"Myanmar faces a very serious crisis with a potentially severe impact on the security of the region," Zeid said in a speech to a rights conference at Indonesia's Ministry of Foreign Affairs. "It is sometimes said that today's human rights violations will become tomorrow's conflicts," he said. "If the Rohingya crisis were to spark a broader conflict based on religious identities, the ensuing disputes could be a cause for great alarm."
Zeid said the spasms of violence that began in August and sparked the refugee crisis were the culmination of five decades of discrimination and violence against Rohingya in Myanmar's Rakhine state. The government of predominantly Buddhist Myanmar denies any atrocities have taken place and insists Rohingya are illegal immigrants.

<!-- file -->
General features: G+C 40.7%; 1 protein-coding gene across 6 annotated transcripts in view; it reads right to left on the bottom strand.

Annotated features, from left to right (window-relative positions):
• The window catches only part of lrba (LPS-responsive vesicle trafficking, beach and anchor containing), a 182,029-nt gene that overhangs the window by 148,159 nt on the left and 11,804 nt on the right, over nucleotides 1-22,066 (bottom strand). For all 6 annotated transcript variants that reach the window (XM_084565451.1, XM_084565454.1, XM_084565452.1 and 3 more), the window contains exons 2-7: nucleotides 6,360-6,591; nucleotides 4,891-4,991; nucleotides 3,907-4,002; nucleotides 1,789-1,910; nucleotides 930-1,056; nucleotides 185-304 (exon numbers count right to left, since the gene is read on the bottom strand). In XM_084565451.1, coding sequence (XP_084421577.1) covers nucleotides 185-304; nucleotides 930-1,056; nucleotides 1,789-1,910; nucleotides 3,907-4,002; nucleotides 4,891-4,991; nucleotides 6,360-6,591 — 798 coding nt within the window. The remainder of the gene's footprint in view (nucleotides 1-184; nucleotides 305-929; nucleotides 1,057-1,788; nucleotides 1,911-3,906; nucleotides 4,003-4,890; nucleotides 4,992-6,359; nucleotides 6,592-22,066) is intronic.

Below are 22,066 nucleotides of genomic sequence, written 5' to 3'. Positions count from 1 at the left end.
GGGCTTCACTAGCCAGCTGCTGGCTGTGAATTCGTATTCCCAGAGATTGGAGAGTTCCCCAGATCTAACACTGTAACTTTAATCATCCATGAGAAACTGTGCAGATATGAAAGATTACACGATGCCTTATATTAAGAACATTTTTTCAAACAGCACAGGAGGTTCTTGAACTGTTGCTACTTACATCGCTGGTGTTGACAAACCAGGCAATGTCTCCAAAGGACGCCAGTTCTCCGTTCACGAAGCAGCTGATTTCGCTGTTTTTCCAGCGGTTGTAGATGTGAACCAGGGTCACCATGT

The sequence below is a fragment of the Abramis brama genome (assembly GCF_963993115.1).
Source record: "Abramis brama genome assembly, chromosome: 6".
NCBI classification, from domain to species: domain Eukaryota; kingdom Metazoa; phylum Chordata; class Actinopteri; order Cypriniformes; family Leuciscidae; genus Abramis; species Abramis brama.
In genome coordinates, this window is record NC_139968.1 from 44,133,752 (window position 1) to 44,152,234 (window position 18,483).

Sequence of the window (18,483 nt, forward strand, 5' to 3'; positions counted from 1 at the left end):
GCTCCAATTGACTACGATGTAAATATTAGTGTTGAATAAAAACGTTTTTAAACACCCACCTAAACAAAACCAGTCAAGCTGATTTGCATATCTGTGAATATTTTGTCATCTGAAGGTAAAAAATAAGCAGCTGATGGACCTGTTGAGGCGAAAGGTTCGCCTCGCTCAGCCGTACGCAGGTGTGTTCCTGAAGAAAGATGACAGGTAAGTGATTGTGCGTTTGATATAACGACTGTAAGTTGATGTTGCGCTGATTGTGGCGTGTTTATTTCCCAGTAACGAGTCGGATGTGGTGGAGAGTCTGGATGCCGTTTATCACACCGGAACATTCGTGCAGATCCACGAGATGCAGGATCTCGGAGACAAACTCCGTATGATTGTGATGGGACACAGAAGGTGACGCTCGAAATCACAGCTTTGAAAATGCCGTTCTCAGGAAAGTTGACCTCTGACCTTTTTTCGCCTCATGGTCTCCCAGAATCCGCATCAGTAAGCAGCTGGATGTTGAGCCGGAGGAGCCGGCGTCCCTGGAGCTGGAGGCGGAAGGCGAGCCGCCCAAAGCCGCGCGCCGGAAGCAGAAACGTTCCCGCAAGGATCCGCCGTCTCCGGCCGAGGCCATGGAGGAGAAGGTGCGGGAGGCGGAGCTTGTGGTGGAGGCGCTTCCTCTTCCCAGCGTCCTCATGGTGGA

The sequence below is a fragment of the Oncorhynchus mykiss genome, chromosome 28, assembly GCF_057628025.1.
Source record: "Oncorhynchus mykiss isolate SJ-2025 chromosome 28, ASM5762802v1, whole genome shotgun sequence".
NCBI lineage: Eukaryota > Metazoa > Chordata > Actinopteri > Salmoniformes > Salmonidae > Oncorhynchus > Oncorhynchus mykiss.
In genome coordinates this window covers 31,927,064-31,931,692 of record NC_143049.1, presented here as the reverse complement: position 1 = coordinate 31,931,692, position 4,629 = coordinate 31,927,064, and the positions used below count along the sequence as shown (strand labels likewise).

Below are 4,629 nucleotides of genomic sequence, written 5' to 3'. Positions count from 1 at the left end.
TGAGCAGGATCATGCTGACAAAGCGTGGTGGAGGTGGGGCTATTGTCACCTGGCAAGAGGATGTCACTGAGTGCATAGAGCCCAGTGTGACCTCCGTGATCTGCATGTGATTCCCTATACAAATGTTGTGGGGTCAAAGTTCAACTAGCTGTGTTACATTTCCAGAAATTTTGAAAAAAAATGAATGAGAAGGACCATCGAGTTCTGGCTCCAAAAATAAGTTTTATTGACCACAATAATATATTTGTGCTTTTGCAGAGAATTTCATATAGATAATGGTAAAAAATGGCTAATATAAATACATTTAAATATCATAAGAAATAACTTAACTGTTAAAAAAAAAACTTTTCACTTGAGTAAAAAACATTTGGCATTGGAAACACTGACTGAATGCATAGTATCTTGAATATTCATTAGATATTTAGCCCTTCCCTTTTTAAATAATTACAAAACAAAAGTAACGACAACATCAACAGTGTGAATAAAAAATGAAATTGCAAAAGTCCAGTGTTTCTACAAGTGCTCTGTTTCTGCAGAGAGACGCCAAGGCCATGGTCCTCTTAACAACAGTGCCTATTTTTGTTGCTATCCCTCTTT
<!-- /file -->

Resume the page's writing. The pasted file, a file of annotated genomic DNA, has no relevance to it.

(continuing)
Zeid also expressed concern about the deteriorating state of democracy in Asia even as countries in the region become wealthier. On the pretext of protecting public security, numerous governments are cracking down on freedom of expression and attacking the independence of the court system and independence of the press, he said.
Indonesia's poor human rights record, including persecution of religious minorities, LGBT people and indigenous Papuans, is expected to be under scrutiny during Zeid's three-day visit.